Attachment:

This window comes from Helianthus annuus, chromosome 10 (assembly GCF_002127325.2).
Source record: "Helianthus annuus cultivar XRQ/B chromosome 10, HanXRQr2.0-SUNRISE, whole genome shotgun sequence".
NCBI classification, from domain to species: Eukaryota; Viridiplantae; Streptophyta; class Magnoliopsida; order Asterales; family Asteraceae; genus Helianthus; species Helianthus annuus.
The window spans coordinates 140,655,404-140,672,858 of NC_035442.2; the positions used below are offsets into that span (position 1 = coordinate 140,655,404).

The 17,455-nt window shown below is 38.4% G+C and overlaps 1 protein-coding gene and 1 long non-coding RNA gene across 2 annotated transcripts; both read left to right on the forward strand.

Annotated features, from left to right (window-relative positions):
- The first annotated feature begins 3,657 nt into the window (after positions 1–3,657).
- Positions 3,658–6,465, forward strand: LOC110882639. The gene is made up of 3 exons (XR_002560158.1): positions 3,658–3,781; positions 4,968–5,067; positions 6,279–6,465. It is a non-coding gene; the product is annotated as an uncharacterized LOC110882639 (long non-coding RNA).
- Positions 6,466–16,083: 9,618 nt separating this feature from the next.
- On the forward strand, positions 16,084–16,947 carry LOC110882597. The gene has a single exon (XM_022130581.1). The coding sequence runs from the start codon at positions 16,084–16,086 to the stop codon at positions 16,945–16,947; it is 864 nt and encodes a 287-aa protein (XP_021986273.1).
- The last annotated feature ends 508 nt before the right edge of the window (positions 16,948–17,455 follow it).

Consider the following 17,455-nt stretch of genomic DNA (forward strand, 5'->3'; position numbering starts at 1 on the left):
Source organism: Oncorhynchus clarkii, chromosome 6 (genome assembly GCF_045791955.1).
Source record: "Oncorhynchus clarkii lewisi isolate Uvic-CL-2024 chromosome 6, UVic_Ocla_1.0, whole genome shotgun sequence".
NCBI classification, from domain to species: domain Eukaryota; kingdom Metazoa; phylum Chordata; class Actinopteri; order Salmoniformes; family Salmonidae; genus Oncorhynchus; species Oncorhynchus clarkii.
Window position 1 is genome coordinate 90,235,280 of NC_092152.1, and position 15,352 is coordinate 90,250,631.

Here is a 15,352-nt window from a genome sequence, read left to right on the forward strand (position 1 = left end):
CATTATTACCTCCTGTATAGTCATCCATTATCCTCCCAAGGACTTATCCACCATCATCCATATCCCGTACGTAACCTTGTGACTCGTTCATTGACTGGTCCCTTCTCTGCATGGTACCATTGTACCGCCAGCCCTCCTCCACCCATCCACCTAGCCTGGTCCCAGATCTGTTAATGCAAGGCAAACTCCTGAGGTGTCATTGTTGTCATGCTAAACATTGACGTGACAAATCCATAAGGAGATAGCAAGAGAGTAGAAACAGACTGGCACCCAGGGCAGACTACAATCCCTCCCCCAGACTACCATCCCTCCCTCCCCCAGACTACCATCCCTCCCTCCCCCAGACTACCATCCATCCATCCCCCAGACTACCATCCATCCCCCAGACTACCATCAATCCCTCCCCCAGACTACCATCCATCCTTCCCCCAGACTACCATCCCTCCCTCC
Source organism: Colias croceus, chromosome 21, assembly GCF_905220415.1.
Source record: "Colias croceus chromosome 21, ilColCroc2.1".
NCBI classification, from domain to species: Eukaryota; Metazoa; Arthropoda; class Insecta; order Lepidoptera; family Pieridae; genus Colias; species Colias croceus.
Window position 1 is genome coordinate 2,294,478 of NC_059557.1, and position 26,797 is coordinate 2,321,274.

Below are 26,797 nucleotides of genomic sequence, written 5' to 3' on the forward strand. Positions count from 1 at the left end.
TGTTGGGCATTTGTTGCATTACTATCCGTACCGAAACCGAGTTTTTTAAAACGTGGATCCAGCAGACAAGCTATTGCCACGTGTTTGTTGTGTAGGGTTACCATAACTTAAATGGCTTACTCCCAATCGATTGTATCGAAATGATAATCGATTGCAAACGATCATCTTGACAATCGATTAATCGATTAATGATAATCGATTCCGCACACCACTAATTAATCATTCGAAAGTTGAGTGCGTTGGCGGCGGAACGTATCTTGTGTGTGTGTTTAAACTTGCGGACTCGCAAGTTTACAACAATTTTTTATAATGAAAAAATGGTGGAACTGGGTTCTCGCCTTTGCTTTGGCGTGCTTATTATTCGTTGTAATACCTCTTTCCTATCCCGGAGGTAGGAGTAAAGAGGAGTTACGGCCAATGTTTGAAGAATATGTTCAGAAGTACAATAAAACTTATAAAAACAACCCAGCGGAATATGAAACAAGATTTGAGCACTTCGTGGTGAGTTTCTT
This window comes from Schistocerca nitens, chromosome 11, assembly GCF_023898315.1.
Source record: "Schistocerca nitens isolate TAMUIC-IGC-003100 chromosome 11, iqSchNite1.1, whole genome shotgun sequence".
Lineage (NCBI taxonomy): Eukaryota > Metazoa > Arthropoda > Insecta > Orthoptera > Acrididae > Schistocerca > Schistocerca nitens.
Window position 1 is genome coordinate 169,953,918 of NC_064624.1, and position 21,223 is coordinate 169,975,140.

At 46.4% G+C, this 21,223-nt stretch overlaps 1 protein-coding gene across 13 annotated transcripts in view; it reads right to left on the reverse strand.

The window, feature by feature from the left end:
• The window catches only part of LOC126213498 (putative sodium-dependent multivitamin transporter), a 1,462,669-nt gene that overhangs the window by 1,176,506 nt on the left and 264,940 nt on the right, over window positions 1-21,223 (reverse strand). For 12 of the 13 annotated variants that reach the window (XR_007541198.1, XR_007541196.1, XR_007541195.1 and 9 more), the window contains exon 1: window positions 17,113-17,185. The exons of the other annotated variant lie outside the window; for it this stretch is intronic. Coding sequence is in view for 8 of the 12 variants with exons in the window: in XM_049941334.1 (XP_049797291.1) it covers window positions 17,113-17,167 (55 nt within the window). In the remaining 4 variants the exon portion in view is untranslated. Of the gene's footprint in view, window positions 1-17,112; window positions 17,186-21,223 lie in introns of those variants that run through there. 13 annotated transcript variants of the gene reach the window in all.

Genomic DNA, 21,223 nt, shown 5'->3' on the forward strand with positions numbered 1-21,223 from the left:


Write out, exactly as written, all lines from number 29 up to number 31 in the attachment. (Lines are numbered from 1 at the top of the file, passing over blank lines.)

At 46.4% G+C, this 21,223-nt stretch overlaps 1 protein-coding gene across 13 annotated transcripts in view; it reads right to left on the reverse strand.

The window, feature by feature from the left end:
• The window catches only part of LOC126213498 (putative sodium-dependent multivitamin transporter), a 1,462,669-nt gene that overhangs the window by 1,176,506 nt on the left and 264,940 nt on the right, over window positions 1-21,223 (reverse strand). For 12 of the 13 annotated variants that reach the window (XR_007541198.1, XR_007541196.1, XR_007541195.1 and 9 more), the window contains exon 1: window positions 17,113-17,185. The exons of the other annotated variant lie outside the window; for it this stretch is intronic. Coding sequence is in view for 8 of the 12 variants with exons in the window: in XM_049941334.1 (XP_049797291.1) it covers window positions 17,113-17,167 (55 nt within the window). In the remaining 4 variants the exon portion in view is untranslated. Of the gene's footprint in view, window positions 1-17,112; window positions 17,186-21,223 lie in introns of those variants that run through there. 13 annotated transcript variants of the gene reach the window in all.